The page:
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Johns Hopkins Biostatistics Center

JHSPH Graduate Students

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What We Offer and Who is Eligible

JHBC consults with JHSPH graduate students on research for their thesis, dissertation or other individual research projects on which the student is the lead author.

These consultations are provided through FREE walk-in clinics. NOTE: JHBC does not consult on coursework, nor do its services replace statistical oversight by the student’s academic committee or research mentor.

Consultations are available on study design, sample size and power calculations, organization of data for statistical analysis, statistical analysis approach, and assistance with implementing analyses in statistical software (STATA, SAS, R).

Time of Clinics and Sign-up

Walk-in clinics are available most Fridays from 10:30 a.m. – noon, for half-hour consultation sessions. Signing up for a consultation is in-person and starts at 10:15 a.m. on the day of the clinic in E-3141 (JHSPH) on a first-come, first-served basis. Biostatisticians available for clinics have rotating schedules, and the biostatistician providing the consultation will be matched as closely as possible to the student’s needs. Consultation is limited to in-person during clinic hours.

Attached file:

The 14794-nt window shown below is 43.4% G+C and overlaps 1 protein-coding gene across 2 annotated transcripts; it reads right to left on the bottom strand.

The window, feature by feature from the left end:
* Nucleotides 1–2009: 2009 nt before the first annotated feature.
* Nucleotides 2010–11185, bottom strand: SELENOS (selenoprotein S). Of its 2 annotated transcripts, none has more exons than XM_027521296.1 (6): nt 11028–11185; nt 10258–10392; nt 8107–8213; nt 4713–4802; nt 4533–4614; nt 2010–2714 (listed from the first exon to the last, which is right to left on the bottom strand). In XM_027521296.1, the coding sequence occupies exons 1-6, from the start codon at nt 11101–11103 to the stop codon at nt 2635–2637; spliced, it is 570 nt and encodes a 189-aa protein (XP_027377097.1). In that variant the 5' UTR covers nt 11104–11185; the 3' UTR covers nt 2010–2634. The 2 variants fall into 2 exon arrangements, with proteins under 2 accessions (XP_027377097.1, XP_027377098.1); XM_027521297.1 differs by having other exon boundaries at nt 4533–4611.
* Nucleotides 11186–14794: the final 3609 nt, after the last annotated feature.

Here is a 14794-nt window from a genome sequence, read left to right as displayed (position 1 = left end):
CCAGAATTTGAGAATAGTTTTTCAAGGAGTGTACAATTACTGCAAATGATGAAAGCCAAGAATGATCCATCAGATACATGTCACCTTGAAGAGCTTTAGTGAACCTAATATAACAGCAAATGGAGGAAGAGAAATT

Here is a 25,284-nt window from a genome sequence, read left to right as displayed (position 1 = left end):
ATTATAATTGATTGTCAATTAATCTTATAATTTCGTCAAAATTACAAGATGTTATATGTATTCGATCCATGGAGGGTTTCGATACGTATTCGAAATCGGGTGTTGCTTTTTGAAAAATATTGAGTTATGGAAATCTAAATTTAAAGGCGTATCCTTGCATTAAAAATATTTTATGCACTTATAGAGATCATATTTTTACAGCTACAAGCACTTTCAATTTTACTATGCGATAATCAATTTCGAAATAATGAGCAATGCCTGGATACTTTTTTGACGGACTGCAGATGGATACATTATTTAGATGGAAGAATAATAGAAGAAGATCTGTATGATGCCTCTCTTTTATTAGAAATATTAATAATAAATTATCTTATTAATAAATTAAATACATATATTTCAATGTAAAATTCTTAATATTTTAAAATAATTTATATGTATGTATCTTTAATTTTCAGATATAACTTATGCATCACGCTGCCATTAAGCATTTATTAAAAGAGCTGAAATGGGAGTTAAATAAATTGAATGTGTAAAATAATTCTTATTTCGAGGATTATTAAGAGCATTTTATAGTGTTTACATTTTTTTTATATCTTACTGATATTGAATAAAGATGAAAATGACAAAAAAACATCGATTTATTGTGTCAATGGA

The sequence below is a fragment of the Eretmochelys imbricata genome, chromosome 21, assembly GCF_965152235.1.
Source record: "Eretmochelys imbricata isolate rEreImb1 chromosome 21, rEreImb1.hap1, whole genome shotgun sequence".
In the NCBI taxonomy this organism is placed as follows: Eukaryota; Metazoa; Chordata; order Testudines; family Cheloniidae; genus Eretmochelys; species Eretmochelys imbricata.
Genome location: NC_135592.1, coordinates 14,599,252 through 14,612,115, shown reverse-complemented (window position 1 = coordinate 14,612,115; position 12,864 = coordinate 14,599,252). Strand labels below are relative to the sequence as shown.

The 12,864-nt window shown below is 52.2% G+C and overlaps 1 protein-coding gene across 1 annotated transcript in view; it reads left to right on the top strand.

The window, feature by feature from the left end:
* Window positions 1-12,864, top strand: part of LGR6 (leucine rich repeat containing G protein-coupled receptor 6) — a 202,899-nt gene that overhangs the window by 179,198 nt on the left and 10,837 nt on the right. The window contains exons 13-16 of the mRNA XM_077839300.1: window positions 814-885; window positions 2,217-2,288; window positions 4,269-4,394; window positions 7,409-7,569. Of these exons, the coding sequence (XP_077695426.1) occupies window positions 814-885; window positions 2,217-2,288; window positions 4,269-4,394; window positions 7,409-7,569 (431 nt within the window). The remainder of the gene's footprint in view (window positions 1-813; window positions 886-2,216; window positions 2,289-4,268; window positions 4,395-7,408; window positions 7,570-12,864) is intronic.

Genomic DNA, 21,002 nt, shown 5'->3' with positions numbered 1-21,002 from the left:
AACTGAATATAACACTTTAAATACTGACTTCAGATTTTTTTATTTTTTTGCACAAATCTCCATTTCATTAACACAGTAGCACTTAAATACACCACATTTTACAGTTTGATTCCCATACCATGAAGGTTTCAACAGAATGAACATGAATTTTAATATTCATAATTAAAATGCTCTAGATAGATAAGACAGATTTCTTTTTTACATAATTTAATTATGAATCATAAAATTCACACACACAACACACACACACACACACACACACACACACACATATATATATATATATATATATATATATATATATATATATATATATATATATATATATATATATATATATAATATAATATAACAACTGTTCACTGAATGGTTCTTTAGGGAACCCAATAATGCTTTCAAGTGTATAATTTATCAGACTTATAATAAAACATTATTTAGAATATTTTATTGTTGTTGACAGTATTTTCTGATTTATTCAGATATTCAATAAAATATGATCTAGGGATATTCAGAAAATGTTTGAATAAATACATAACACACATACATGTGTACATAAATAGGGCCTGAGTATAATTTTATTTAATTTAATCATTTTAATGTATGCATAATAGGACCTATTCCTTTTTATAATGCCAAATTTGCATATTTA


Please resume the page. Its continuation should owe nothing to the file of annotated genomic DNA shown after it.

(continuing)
To provide support to the many students requesting these free consultations, JHBC limits a student’s access to clinic consultations to 6 times in 6 months. After 3 consultations, an email will be sent to the student’s advisor indicating that the student’s research may need more support than can be provided by JHBC.

How to Make Efficient Use of the Clinic

Consultation time is limited and the student should come prepared to facilitate the biostatistician’s understanding of their research project. This includes a description of the research hypotheses, the population to be sampled or included in existing source data, outcomes measured and to be analyzed, and their question of interest. If the question is related to sample size/power, clinically significant effect sizes for the primary outcome based on literature or previous pilot studies, and levels of precision or power required will be needed. These consultations also expect the student to have a basic understanding of statistics.